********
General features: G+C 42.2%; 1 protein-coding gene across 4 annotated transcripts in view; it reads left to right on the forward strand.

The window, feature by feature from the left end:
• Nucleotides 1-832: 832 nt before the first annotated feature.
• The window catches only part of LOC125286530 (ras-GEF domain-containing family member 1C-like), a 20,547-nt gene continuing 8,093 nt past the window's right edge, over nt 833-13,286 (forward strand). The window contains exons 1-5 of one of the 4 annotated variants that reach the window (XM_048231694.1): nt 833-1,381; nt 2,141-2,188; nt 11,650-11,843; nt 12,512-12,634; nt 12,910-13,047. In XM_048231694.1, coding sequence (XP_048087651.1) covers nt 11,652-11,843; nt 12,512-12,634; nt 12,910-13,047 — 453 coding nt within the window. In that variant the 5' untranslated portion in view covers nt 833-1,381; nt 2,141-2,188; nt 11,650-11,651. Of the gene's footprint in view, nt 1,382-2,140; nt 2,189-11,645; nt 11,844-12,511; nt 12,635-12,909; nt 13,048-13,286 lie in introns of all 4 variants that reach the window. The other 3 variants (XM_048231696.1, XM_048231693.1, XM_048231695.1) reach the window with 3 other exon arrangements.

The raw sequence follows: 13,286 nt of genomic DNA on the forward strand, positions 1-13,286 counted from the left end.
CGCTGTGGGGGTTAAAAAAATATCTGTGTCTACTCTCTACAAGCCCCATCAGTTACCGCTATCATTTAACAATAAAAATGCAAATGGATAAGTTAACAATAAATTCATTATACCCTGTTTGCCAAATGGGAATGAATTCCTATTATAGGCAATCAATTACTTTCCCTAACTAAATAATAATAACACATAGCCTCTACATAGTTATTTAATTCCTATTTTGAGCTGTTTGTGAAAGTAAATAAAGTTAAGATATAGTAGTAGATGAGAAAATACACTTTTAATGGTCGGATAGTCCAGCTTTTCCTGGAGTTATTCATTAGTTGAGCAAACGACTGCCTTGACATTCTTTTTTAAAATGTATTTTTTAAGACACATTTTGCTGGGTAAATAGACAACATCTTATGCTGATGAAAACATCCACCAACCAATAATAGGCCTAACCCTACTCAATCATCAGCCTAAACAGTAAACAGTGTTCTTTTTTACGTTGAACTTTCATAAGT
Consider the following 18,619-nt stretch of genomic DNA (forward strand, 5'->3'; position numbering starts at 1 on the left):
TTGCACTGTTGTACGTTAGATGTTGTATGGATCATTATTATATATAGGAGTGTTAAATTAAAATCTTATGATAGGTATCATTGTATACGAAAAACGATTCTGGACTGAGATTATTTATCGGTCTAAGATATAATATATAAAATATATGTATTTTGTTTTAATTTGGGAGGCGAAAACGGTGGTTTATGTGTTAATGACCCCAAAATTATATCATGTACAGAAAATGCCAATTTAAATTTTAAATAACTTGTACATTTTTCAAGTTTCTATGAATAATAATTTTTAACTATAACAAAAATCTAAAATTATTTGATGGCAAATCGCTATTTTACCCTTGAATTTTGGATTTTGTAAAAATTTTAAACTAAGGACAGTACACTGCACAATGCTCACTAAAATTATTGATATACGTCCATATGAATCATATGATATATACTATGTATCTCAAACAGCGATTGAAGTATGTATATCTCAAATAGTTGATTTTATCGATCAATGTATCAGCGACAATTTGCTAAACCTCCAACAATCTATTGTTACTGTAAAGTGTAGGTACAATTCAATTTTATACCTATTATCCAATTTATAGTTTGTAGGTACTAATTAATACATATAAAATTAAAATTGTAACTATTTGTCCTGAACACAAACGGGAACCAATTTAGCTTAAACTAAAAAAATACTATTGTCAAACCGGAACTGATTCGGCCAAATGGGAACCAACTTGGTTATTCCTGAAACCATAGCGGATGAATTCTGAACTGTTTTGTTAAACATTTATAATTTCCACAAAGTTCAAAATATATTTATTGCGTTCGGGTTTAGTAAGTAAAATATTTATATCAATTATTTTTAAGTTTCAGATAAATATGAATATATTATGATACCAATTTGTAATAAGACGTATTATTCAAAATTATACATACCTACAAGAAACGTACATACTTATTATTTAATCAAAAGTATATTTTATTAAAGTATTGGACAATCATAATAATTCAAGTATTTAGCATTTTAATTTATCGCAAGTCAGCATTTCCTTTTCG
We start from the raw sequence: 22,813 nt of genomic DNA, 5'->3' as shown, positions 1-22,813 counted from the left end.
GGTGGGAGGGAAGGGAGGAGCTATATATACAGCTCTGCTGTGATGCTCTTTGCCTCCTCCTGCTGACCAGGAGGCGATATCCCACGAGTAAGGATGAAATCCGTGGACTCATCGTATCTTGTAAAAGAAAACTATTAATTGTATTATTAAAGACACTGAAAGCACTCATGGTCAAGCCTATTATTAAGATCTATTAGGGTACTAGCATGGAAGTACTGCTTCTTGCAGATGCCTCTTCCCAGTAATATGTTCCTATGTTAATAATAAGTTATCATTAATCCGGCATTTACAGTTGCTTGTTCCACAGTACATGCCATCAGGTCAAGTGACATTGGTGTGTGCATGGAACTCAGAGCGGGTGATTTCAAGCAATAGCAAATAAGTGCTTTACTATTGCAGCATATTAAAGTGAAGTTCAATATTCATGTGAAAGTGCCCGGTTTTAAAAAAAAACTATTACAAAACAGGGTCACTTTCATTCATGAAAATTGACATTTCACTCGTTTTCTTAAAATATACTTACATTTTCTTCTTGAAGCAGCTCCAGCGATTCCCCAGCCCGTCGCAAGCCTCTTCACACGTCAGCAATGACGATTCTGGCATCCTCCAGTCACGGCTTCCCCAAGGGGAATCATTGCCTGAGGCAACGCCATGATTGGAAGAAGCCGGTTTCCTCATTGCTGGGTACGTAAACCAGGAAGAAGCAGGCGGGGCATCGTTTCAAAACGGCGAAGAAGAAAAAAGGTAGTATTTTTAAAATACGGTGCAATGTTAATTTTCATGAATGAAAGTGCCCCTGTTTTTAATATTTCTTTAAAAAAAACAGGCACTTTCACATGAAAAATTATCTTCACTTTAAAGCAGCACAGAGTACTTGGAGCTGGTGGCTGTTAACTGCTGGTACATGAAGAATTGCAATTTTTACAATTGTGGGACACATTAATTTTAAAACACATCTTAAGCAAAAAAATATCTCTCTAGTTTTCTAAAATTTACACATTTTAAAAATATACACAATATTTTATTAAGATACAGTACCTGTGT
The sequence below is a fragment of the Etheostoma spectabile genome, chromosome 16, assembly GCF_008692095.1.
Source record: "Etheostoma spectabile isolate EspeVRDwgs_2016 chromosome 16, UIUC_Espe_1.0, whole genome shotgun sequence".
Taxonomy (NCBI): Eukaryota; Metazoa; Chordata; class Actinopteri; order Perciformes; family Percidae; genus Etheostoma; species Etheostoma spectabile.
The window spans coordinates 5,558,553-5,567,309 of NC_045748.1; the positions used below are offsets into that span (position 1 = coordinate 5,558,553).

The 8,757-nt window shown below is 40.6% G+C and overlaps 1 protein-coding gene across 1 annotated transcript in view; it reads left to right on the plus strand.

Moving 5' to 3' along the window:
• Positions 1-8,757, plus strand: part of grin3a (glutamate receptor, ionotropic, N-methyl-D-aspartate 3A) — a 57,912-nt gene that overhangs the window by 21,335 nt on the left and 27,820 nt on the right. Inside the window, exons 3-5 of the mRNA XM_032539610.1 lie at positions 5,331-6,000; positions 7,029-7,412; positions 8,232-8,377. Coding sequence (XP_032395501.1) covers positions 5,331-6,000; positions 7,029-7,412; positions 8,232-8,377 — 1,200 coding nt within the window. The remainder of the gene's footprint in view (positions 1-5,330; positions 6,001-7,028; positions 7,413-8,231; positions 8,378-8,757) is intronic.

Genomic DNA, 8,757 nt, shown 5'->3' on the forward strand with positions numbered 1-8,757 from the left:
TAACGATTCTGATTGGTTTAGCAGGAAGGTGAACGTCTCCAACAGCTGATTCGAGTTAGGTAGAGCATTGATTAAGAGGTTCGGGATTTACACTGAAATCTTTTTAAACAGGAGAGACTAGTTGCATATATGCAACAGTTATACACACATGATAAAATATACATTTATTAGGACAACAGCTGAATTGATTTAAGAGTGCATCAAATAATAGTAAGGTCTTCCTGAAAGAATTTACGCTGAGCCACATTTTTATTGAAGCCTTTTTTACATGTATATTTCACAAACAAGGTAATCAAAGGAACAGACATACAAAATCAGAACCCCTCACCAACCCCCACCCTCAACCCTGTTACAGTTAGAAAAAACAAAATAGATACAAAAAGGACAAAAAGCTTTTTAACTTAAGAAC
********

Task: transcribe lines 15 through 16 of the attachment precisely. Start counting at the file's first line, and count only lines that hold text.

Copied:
The 8,757-nt window shown below is 40.6% G+C and overlaps 1 protein-coding gene across 1 annotated transcript in view; it reads left to right on the plus strand.

Moving 5' to 3' along the window: